I have watched Maher show a time or two, I am offended by him on several levels and I don't even agree him as much people might think considering I am a leftist. On the other hand, I have not listened Jones but I have read about him and his views. Perhaps the reason the author of the piece disclaims (I didn't read the piece) equivalency is because Maher is really just a political comedy entertainer, nearly everything he says is said in a snarky joking way. I don't think Jones is an entertainer, but a serious political talk radio host.
Bruni was discussing them as both being essentially entertainers
who both behave outrageously in an attempt to get bigger audiences and thus, more money. (I don't know how this would differ significantly from "serious" columnists in the NY Times or any other paper, who are more artfully hateful but are still driven by pandering to their readership)
Aside from any contentions that one is more vile than the other, the distinction between the two is how they entertain
. Maher seems more of an entertainer because he is comic and that is a traditional attribute of someone who entertains, but humor is only a vehicle for Maher's political views and sometimes nasty vitriol. It's the talent that enabled him to gain a platform for his political views. Sometimes he can be very funny, but very often his most vile and hateful comments are delivered in the form of a joke or "humorous" quip.
People like Maher who use comedy as an important element in the communication of their political views often also try to use it as a shield, arguing or accepting the arguments of supporters that they are, after all, just a comic and many comics trade in insults and and outrageous statements. The implication is that anyone offended by what a comedian says is a tight-assed prig lacking a sense of humor. This is ridiculous of course. A comedian joking
about lynching African-Americans might possibly do so within the construction of a joke that triggers an immediate humor response
in someone who would never suggest there is anything funny about the subject. Whether or not the listener has an uncontrolled, spontaneous humor response
or simply reacts with disgust, it doesn't mean, in the case of the former, that they have a sick
sense of humor or, in the case of the latter, no sense of humor at all.
There's something of a science to humor and joke construction that involves triggering basically involuntary reactions in the brain and body. Construct a joke that contains all the necessary elements of surprise, irony, paradox etc, and is delivered in a rhythm that sets the listener's brain up for a joke, and a comedian can get a laugh out of just about anything. Listeners who immediately react with an impulsive barked laugh may feel horrified and ashamed, but they have merely had their neural wiring cleverly manipulated. I would be surprised if you have never immediately laughed at a joke, at some time in your life, that, one second later, you realized contained content that's not in the least humorous. It probably was something much, much less serious than lynching or the holocaust, (very often it's in the case of a joke that makes fun of an individual) but it's tough sometimes to resist the manipulation of a gifted comic and most people have experienced the troubling moment of having laughed at something they know is not in the least bit funny.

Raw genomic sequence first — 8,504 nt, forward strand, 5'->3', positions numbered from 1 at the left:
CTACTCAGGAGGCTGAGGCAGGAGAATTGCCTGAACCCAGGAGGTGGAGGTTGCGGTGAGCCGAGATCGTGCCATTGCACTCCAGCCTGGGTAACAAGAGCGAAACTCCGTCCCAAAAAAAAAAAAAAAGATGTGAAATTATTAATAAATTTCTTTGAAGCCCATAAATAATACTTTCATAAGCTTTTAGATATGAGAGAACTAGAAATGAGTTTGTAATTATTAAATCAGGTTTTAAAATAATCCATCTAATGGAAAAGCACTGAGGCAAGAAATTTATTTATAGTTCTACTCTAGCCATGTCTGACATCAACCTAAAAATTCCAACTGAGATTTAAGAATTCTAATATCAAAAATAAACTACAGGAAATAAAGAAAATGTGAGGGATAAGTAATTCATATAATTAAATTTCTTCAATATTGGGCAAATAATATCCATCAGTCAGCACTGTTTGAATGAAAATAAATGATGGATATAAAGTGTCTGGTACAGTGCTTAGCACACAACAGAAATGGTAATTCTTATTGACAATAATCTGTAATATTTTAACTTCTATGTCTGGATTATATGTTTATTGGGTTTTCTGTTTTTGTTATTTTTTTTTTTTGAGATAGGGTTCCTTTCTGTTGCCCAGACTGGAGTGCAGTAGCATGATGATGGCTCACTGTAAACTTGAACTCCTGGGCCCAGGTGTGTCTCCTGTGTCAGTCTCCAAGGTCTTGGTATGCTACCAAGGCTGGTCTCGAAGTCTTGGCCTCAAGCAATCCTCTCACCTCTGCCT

My point is that regardless of whether or not anyone laughs (and I'm quite sure a good chunk of Maher's audience laughed at his obscene joke about Trump and his daughter) hateful and vicious comments are not somehow excusable because they are delivered in the form of a joke. People are inclined though to forgive comedians which is one of the reasons people like Mahr use comedy to spew their vile comments. There's a thin line involved and most people are uncomfortable crossing it and condemning the comic because of the implication that it signifies they don't have a sense of humor.
For all I know Jones doesn't employ humor when he entertains, but I wouldn't be surprised if he did. Probably safe to say that it's not the sort of urbane and witty humor Mahler uses, but it's tough to imagine someone having a broad popularity who is always deadly serious. Even if he really can't, like Maher, be considered a comic he is entertaining
his audience. I'm sure some folks tune in to be educated, but I suspect most do to be part of a ideological echo chamber which they find entertaining
, and in any case, my experience has been that the best teachers are those who educate in a way that entertains
Ultimately, if Jones is as vile as so many people think and Maher is as vile as I and so many others believe him to be (an assessment with which you seem, to some extent, to agree) then Maher is not less vile
simply because he uses humor to deliver his hateful comments. In fact one might argue that the perversion of something that gives so many people such pleasure (humor) makes him worse. I'm not making that argument but I wouldn't consider it unreasonable.
A serious political talk radio host, while not an oxymoron, doesn't immediately conjure up the image of a highly influential power broker. There are a few who might be accurately considered to be highly influential in terms of their audience (Limbaugh immediately comes to mind) but assertions about their power extending beyond their listeners seems greatly exaggerated to me. I certainly can't imagine that Alex Jones is any more influential or powerful than Rush Limbaugh and depending upon his audience size, he may not even match Maher's influence.
In any case my point about the Bruni column as it relates to Maher and Jones is that Bruni obviously thinks Jones is more vile and more influential than Maher, and therefore he has deliberately used a pairing that allows him to throw his jab: The right is worse than the left when it comes to this thing I wish to condemn.